NEW YORK -- Yu Darvish has placed the Yankees on his short list of potential destinations, and general manager Brian Cashman confirmed on Thursday that the team has spoken with the free-agent right-hander's representative.Darvish is also being pursued by the Astros, Cubs, Rangers and Twins, as well as a mystery
NEW YORK -- Yu Darvish has placed the Yankees on his short list of potential destinations, and general manager Brian Cashman confirmed on Thursday that the team has spoken with the free-agent right-hander's representative.
Darvish is also being pursued by the Astros, Cubs, Rangers and Twins, as well as a mystery team that is believed to be the Dodgers.
The pitcher playfully teased his situation on Twitter late Wednesday evening, confirming a Fort Worth Star-Telegram report by saying, "I know one more team is in."
"Do we recognize Yu Darvish as a unique talent and a premier starting pitcher available in this marketplace? The answer to that question is yes," Cashman said during an in-studio appearance on WFAN. "Would we be, in the end, one of the last teams standing? I can't answer on that. I have talked to Joel Wolfe, his agent. I can acknowledge that."
The Yankees would like to add another starter to their current rotation of Luis Severino, Masahiro Tanaka, Sonny Gray, Carsten Sabathia and Jordan Montgomery, but they are also considering upgrades at second base and third base, where prospects Miguel Andujar and Gleyber Torres could play key roles.
"You wrestle with all of those things," Cashman said. "At the same time, you recognize there's two important positions on the infield right now that you could potentially be turning over to kids on a team that you want to plug-and-play and compete."
Cashman said he would be fine if Andujar and Torres were simply "OK-to-good" big leaguers in 2018, and if they were able to land Darvish, it might be worth the gamble. The 31-year-old was 10-12 with a 3.86 ERA in 31 starts for the Rangers and Dodgers in 2017, going 4-3 with a 3.44 ERA for Los Angeles.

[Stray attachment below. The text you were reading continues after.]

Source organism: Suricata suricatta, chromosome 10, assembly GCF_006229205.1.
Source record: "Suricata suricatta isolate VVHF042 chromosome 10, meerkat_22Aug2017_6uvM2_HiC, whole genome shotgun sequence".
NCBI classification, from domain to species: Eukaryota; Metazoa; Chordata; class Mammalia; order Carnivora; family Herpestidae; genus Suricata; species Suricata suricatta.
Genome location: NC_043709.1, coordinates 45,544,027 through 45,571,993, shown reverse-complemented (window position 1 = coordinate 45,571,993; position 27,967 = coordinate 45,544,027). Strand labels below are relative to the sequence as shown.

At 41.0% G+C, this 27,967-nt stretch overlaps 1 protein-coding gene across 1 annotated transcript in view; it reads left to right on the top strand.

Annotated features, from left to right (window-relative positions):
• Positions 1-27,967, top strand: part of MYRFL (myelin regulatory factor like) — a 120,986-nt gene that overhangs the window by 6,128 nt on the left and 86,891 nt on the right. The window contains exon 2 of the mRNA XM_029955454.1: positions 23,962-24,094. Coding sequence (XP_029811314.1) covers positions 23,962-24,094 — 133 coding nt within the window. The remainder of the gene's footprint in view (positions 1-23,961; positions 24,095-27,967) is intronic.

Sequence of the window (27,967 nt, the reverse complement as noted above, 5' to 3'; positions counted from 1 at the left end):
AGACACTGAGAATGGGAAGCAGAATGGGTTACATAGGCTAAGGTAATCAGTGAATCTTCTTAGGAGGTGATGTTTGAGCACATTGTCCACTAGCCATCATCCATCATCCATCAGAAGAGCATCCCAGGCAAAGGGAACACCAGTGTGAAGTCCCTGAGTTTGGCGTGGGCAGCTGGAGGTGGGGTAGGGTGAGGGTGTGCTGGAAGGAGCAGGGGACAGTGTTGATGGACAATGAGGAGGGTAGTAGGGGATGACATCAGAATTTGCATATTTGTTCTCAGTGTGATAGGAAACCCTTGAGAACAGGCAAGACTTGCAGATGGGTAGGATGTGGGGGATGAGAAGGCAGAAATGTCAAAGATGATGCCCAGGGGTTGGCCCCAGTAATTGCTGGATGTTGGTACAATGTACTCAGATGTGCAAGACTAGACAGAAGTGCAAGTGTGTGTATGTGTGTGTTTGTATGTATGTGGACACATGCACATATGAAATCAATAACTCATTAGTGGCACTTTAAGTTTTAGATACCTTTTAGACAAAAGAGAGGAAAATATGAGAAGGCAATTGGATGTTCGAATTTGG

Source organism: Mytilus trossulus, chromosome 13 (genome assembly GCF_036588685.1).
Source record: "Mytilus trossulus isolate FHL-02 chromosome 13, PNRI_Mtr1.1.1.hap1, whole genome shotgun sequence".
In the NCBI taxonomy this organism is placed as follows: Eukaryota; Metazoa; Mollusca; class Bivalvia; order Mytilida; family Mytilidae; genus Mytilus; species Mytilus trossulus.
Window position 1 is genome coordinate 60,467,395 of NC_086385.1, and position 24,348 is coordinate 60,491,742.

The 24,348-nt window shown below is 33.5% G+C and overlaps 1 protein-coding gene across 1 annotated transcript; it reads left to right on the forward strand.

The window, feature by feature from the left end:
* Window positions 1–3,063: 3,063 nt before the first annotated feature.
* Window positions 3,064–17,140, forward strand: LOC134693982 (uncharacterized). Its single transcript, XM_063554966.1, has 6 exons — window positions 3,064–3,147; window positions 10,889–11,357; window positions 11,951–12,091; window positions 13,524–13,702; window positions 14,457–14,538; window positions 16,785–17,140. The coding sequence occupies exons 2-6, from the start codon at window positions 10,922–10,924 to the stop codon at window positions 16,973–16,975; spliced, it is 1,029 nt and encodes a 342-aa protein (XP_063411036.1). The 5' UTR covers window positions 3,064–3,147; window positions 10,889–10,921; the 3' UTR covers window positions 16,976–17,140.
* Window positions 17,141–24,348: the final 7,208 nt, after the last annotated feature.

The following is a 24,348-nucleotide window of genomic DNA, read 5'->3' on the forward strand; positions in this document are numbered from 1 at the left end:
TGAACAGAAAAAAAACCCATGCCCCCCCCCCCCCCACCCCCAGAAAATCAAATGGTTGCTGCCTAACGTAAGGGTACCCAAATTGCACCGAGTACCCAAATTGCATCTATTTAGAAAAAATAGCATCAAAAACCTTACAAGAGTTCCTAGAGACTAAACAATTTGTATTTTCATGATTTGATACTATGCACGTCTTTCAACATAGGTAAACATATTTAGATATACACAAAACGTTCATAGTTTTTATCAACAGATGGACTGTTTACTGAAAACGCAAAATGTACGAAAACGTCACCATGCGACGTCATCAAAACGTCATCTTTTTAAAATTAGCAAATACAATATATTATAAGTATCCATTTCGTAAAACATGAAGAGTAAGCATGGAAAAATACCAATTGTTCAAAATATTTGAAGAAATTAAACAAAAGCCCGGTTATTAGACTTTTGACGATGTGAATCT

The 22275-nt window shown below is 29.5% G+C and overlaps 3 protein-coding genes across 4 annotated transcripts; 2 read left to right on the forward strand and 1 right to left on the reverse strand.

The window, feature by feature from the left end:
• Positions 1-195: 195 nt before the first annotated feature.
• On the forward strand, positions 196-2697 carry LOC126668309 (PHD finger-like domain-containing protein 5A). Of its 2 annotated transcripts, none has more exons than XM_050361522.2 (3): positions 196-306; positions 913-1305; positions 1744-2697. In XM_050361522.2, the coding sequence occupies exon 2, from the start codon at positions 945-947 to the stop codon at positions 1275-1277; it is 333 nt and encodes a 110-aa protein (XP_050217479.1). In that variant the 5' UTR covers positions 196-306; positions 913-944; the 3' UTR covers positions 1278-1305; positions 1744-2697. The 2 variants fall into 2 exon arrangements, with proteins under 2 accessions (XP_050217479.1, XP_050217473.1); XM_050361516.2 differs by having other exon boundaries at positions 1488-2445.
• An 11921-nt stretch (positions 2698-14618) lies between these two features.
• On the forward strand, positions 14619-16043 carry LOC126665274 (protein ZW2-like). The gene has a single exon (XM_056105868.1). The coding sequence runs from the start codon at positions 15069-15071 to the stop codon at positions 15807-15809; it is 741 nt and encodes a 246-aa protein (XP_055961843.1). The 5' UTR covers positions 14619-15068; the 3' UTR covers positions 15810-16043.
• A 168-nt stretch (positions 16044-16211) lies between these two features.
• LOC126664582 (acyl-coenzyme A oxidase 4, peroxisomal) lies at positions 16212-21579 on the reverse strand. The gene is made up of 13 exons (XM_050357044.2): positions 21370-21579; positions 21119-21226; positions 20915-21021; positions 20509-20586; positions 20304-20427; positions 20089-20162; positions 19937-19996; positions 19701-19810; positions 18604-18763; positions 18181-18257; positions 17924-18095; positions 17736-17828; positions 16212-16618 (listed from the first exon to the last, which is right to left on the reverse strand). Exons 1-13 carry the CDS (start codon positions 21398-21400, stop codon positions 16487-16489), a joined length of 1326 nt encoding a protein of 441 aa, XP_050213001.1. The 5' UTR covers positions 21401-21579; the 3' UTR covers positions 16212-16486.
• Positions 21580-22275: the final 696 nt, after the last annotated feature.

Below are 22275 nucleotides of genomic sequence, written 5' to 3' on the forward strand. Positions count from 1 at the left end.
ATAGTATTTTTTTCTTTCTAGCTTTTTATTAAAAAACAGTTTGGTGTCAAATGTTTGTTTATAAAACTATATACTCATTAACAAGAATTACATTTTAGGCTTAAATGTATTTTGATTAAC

Darvish pitched well against the D-backs and Cubs in the first two rounds of the postseason but was hit hard in the World Series by the Astros, going 0-2 with a 21.60 ERA in two starts.
"He's obviously a tremendous pitcher," Cashman said. "I can't answer it directly. I would just say that we do have some flexibility. To create more flexibility, the higher the cost of the player … I would have to create more financial room so we do not trip up that luxury tax when the dust settles at the end of this year, unless ownership changes their mind on that."
Yankees managing general partner Hal Steinbrenner has said the team's payroll will be below the $197 million luxury-tax threshold in 2018, resetting their penalty rate. Cashman declined to give exact figures, but the Associated Press reported the recent signing of Sabathia raised the Yankees' projected payroll to $178 million for luxury-tax purposes.
It is possible that the Yankees could add a player like Darvish -- they have also pursued the Pirates' Gerrit Cole, among other hurlers -- and off-load salary in a separate trade, as they did last month by shipping third baseman Chase Headley to the Padres.
If not, Cashman said the Yankees' next move could be their last of the winter. Their preference would be to move Jacoby Ellsbury, who is due $68 million over the next three years and has lost the starting center-field job to Aaron Hicks.
"I still think he's a quality player and I still think he can help us," Cashman said of Ellsbury. "He's got a full no-trade and a lot of money. If there was the right opportunity that presents itself over time, we can pursue trying to fix that and give us more flexibility. But if that doesn't present itself, I still think he is a viable option to compete for an everyday job."
Left fielder Brett Gardner ($13 million) and right-hander Player Page for David Robertson ($11.5 million, for luxury-tax purposes) are eligible for free agency next offseason and could also be candidates if payroll were needed to be cleared for an addition like Darvish.
"I will continue to do my job, which is to stay engaged with what's available in the marketplace," Cashman said.
Bryan Hoch has covered the Yankees for MLB.com since 2007. Follow him on Twitter @bryanhoch and on Facebook.